Unmanned aerial vehicles, also known as drones, are more precise than traditional ground counts at determining the size of colonies of nesting birds in tropical and polar environments, according to research published in Scientific Reports this week. The study suggests that the precision afforded by drones, along with the ability to survey hard-to-reach populations, may mean that wildlife monitoring projects move from traditional methods to drone technology.
Drones have already been used to monitor the breeding success of canopy-nesting birds and to survey elephants. However, when monitoring the size of populations of wildlife, it is unclear how accurate this technology may be.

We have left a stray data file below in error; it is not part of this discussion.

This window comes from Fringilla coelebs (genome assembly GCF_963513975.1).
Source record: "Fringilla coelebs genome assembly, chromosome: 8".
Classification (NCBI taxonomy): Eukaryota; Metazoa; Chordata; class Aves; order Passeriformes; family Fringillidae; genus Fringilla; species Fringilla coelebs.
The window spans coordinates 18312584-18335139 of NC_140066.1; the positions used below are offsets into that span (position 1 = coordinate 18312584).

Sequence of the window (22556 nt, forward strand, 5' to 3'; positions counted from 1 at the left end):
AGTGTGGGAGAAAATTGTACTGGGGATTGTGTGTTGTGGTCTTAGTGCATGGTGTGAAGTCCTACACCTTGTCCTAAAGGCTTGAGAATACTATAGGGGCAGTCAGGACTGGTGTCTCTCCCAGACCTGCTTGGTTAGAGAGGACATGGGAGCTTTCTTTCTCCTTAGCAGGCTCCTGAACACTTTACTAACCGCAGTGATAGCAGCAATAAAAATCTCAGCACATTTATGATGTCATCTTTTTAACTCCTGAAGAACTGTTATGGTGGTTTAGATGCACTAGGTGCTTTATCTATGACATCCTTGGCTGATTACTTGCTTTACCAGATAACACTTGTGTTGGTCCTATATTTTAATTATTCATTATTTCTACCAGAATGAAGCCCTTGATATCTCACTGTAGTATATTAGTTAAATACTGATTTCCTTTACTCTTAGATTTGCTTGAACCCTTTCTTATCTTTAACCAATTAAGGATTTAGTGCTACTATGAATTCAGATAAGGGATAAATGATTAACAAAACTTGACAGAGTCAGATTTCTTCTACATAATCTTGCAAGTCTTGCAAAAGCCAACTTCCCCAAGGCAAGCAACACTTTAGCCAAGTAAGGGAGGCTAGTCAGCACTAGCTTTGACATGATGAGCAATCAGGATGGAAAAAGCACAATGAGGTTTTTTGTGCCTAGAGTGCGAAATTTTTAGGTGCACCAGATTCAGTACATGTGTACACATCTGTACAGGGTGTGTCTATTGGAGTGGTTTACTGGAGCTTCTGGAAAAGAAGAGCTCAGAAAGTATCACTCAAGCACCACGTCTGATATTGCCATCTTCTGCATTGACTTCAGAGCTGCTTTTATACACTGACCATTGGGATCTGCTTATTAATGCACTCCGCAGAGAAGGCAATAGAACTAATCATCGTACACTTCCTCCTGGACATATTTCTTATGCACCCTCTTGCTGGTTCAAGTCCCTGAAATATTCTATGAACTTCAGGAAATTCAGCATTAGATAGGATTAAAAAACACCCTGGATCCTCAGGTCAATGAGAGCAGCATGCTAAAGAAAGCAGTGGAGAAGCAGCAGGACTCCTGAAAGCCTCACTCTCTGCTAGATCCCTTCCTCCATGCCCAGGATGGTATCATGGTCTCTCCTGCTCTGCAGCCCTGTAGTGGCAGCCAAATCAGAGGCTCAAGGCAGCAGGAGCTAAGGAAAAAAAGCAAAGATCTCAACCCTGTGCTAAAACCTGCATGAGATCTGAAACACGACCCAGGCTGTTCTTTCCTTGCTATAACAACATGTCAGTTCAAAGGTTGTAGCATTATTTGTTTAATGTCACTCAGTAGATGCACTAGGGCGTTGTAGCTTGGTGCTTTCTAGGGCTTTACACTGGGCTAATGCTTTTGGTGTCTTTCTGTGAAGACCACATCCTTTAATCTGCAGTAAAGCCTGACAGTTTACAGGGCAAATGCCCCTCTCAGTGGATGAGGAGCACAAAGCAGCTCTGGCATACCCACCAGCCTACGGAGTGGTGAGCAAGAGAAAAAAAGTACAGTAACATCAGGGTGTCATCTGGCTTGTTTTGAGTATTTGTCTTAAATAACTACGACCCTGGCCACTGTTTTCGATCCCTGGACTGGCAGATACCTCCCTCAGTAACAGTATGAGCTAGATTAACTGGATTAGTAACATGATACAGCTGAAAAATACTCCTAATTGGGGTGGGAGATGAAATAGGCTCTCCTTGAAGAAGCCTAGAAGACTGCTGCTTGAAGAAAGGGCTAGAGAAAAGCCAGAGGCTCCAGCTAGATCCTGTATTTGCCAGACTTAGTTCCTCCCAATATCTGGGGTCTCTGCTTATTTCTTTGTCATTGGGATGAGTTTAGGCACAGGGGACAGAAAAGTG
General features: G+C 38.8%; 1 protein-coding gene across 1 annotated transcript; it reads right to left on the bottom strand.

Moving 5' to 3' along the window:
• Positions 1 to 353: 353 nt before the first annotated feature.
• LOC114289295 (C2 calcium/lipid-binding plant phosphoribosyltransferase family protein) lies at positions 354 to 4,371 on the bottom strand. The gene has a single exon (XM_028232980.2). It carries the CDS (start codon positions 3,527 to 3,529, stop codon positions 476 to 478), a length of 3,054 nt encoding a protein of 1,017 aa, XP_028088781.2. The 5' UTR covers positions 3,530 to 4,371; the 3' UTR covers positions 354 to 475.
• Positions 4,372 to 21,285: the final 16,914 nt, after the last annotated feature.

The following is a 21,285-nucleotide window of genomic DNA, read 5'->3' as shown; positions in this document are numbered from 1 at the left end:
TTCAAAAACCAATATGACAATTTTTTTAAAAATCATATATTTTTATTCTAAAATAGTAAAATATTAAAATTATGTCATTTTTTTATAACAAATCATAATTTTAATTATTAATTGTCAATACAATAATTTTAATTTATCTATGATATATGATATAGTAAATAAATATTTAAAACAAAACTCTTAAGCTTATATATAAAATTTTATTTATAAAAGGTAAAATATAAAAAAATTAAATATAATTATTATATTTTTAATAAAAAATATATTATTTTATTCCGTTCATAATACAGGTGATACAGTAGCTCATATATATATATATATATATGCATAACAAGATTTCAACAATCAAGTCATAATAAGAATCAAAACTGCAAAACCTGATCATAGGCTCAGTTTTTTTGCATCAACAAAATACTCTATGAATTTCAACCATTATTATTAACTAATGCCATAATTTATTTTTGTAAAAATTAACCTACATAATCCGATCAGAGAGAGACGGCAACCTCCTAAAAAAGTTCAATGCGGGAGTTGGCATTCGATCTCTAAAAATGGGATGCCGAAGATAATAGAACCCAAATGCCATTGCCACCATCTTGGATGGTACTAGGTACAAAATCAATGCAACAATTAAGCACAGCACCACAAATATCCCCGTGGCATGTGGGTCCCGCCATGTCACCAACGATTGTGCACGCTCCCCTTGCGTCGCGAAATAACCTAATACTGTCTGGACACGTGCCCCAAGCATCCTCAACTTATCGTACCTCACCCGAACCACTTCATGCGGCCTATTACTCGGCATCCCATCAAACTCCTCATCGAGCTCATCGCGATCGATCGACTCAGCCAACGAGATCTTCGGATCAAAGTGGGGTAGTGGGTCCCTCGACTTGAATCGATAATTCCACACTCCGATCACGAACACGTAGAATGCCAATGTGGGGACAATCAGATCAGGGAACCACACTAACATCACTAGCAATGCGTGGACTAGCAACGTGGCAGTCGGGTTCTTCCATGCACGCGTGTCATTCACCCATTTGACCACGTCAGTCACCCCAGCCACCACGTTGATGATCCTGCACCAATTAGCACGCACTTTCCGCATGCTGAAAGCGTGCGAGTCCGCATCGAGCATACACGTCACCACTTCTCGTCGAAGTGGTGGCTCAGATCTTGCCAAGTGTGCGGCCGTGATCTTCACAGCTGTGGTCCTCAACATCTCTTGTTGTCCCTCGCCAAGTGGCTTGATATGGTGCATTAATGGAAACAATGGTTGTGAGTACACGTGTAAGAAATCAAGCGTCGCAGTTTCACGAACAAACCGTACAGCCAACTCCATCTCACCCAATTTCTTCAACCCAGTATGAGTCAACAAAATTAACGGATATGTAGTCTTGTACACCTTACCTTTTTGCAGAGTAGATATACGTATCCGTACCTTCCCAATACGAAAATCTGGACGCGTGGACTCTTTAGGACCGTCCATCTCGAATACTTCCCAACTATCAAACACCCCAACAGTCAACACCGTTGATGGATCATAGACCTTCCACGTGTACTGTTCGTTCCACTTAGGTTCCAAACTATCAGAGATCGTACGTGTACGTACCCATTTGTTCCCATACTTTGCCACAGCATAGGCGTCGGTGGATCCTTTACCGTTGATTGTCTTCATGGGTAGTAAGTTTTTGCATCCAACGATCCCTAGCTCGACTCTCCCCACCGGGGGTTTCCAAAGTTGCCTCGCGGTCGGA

Jarrod Hodgson and colleagues compared the precision of drone-derived image counts with those made at the same time by human counters on the ground for colonies of three types of seabird: frigates, terns and penguins. Counters also monitored the colonies during the drone flights for signs that the birds may be startled by the presence of the drone. The authors found that counts using drones did not startle the birds, were consistently similar in size to those taken from the ground and, in some instances, were significantly larger. The authors suggest that the down-facing perspective of drone imagery reduces the likelihood of missing seabirds owing to the terrain and birds obscuring the counters’ line of sight.